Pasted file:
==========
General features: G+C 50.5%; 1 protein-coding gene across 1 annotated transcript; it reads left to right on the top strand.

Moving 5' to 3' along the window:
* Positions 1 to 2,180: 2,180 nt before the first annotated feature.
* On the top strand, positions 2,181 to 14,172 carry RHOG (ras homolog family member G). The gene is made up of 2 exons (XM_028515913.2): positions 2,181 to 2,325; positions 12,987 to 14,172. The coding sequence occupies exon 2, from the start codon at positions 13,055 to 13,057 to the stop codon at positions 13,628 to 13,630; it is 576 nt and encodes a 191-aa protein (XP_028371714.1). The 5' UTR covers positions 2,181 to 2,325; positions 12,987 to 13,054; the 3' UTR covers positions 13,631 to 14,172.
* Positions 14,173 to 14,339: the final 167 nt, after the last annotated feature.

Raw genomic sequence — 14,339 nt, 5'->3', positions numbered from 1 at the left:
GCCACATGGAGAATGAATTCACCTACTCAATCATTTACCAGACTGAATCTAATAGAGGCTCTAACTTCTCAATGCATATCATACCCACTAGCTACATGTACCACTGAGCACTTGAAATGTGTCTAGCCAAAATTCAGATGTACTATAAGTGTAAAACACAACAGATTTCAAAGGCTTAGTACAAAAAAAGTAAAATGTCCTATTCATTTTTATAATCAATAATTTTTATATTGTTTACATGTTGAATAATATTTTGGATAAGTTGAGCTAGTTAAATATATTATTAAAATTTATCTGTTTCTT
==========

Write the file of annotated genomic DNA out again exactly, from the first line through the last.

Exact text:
General features: G+C 50.5%; 1 protein-coding gene across 1 annotated transcript; it reads left to right on the top strand.

Moving 5' to 3' along the window:
* Positions 1 to 2,180: 2,180 nt before the first annotated feature.
* On the top strand, positions 2,181 to 14,172 carry RHOG (ras homolog family member G). The gene is made up of 2 exons (XM_028515913.2): positions 2,181 to 2,325; positions 12,987 to 14,172. The coding sequence occupies exon 2, from the start codon at positions 13,055 to 13,057 to the stop codon at positions 13,628 to 13,630; it is 576 nt and encodes a 191-aa protein (XP_028371714.1). The 5' UTR covers positions 2,181 to 2,325; positions 12,987 to 13,054; the 3' UTR covers positions 13,631 to 14,172.
* Positions 14,173 to 14,339: the final 167 nt, after the last annotated feature.

Raw genomic sequence — 14,339 nt, 5'->3', positions numbered from 1 at the left:
GCCACATGGAGAATGAATTCACCTACTCAATCATTTACCAGACTGAATCTAATAGAGGCTCTAACTTCTCAATGCATATCATACCCACTAGCTACATGTACCACTGAGCACTTGAAATGTGTCTAGCCAAAATTCAGATGTACTATAAGTGTAAAACACAACAGATTTCAAAGGCTTAGTACAAAAAAAGTAAAATGTCCTATTCATTTTTATAATCAATAATTTTTATATTGTTTACATGTTGAATAATATTTTGGATAAGTTGAGCTAGTTAAATATATTATTAAAATTTATCTGTTTCTT